The Establishment Principle is that biblical principle which states that God is sovereign over secular and ecclesiastical affairs, and that He has established a relationship between these two sovereign spheres in which the state and the Christian church are to acknowledge each other as divinely-appointed institutions, to mutually support and encourage each other, but not to interfere in each other’s God-given province. Instead of earthly rulers resisting Christ and His church, they should support it (Psalm 2).
This church-state relationship has had a rocky history in world affairs. The balance of power between each sphere has swayed backwards and forwards over the centuries. In England the current relationship is Erastian (the state having ultimate authority), while in Scotland the correct balance, developed during the 16th-century Reformation and 17th-century Covenanting period, has been altered in recent centuries by the 1843 Disruption and the growth of the Voluntary Principle (the current American model) in which the church and state are considered to be so separate that the modern ungodly mantra “religion and politics don’t mix” prevails.
The Establishment Principle anticipated Abraham Kuyper’s ‘sphere sovereignty’ and political corporatism in its modern form. The 16th-century Reformation broke the all-prevailing Roman Catholic papal control of life in Europe, the 17th-century English civil war broke royal power over the life of the nation in favour of the more balanced royal rule through parliament and the 19th-century Scottish Disruption (with its effect on worldwide Presbyterianism) broke political control on the lives on ordinary people and began the modern civil rights movement, but without the bloodshed of more secular attempts to secure civil rights.
Since the 19th century, the concept of ‘established churches’ in Scotland and England has been modified and broadened. The new concept manifests itself in various extra-ecclesiastical appointments such as school chaplains and religious representatives on local authority education committees, who now include personnel from more than the Church of Scotland and the Church of England. Prayers in the Westminster Parliament and Time for Reflection in the Scottish Parliament are further remnants and reminders of the Establishment Principle.
However, in recent decades a new form of ‘establishment’ is growing up in Britain. The national churches in Scotland and England are in decline and being challenged by the multifaith agenda in the name of multiculturalism. Thus Time for Reflection is multicultural and whereas atheists do not consider themselves to be religious, their representatives in the National Secular Society are pressing to be included in these ‘slots’ devoted to religious reflection. Secular religion is on the march.
School children will be subjected to the politically correct theology of the increasingly secularised establishment and school chaplains will peddle it. Hospital chaplaincies are slowly asserting their authority over other forms of Christianity, and the London Olympics 2012 had a multifaith team of chaplains on hand, while the Christian Lord’s Day was brushed aside for the London Olympics with a swipe of the Chancellor of Exchequer George Osborne’s hand. He followed this through in 2015 to the detriment of shop-workers and the spiritual good of the nation.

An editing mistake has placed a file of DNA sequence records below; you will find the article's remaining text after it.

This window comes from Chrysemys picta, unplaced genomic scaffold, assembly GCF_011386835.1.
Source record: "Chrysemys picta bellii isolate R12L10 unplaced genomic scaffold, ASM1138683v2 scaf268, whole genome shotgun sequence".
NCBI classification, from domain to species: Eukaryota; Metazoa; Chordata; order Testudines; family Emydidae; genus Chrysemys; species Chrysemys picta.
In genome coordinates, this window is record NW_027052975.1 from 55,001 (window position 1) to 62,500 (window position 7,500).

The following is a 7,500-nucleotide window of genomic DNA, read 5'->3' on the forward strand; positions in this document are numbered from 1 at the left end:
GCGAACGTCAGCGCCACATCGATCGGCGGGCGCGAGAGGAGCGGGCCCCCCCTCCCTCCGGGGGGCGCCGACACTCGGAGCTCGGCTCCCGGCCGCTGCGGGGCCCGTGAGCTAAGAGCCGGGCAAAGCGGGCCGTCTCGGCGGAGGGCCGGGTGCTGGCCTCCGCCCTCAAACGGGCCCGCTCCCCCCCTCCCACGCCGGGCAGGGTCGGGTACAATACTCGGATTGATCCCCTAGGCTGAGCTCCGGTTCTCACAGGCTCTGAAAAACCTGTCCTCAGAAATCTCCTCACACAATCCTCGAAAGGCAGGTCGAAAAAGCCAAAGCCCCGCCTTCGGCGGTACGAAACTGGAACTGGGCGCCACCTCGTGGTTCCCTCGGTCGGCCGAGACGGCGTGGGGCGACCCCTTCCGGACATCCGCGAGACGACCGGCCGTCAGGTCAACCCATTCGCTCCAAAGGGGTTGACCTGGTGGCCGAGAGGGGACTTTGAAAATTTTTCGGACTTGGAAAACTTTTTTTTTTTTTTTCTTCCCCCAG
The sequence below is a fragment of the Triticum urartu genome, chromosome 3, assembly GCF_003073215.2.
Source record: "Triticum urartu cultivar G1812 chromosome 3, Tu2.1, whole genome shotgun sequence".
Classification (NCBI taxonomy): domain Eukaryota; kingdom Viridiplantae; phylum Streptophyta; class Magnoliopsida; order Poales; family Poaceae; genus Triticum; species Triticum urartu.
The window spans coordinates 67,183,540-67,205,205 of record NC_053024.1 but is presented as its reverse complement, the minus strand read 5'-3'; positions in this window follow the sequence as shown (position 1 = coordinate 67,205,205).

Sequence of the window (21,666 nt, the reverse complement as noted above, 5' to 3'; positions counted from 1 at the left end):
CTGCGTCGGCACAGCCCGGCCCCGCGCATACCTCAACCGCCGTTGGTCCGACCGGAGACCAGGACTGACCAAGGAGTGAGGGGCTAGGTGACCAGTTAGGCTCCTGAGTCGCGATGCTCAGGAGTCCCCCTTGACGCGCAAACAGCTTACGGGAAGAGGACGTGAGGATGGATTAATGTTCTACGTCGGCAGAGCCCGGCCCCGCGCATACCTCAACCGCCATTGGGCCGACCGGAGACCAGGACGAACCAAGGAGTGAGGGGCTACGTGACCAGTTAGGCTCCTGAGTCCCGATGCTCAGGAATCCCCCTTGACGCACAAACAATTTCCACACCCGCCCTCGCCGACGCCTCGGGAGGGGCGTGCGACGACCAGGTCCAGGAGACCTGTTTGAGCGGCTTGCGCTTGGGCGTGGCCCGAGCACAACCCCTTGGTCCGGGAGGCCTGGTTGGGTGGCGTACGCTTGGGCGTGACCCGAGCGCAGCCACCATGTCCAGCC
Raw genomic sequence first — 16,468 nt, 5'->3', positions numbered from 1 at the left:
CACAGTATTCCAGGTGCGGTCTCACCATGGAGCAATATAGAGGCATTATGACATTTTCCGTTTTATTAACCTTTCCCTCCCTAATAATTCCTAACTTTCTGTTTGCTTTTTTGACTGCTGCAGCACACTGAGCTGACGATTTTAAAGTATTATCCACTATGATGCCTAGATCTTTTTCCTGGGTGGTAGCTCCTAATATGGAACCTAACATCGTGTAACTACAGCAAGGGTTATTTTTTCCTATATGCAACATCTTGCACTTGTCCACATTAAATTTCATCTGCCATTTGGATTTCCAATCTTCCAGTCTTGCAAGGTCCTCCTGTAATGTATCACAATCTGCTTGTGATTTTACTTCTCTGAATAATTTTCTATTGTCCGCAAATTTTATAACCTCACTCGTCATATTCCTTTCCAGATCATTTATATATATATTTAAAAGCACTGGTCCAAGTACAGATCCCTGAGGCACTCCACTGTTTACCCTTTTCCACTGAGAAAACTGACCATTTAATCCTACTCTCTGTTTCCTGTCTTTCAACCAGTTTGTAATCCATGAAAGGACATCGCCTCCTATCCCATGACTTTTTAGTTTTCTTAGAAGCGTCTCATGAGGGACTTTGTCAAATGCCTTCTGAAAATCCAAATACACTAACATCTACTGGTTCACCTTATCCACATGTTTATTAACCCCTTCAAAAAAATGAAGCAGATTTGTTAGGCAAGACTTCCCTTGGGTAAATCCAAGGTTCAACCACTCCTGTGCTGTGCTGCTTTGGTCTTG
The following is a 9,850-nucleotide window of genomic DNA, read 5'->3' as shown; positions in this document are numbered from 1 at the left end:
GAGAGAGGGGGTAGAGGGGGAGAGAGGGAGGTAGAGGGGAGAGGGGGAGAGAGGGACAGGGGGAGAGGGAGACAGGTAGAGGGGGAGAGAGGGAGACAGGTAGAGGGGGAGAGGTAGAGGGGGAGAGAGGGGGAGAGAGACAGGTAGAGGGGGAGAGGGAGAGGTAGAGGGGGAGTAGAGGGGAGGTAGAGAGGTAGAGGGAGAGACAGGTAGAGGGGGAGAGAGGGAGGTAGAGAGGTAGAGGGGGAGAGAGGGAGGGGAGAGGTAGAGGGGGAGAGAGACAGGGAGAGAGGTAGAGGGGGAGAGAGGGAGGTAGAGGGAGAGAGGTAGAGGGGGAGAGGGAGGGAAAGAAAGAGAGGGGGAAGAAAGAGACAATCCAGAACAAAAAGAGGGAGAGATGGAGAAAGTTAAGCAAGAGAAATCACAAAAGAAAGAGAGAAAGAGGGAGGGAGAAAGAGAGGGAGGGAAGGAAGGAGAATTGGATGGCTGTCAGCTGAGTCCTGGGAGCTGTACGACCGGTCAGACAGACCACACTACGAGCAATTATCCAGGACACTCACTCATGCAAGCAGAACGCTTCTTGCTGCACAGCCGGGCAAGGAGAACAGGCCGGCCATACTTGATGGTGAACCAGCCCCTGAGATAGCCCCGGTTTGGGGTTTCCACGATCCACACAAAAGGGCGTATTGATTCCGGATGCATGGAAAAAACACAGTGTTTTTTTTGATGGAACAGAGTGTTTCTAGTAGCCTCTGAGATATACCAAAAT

Just as important, we have no guarantee that the Christian constitution of Scotland will be safeguarded if Scotland should leave the United Kingdom. Such is the aggressive antichristian fervour in Scotland at present that a divisive independence Referendum is likely to be followed by a similarly divisive attempt to give Scotland a multifaith, multicultural or even a secular constitution. This shows the extent to which the Establishment Principle has been eroded, as Christian principles have been leached away from public life by those who do not know how to protect them far less to promote them.
Christians should take note of this new religious establishment being developed as the new “state religion” for our country. It is another form of Erastianism, promoted by the Erastian arrangement in England and the dogmatism of those Westminster politicians who do not understand the Establishment Principle – but it is an establishment of secular religion.
Some Christians have given up on the Establishment Principle. The Lord has not, and it is one of the main biblical principles to be recovered in the biblical Millennium and which will ensure that the Gospel continues to flourish throughout the world, to the salvation of multitudes.
30 Mar 2012: London 2012: How did the Olympics handle religion? Problems with religion at the Olympics.
24 Apr 2014: Nick Clegg wants to disestablish the Church of England. Although many commentators treated the deputy prime minister as a bit of a joke, the fact is that he has been an influential wrecker. Prior to the General Election he forced David Cameron’s hand to declare support for redefining marriage to include homosexual couples, and now he wants to unravel the Christian constitution of England and of the United Kingdom. If Christians do not act soon, it will be a hard uphill task to salvage what is being lost and squandered in the dumbing down of British society. If we organise now while we can, it will be faster and easier to recover the situation.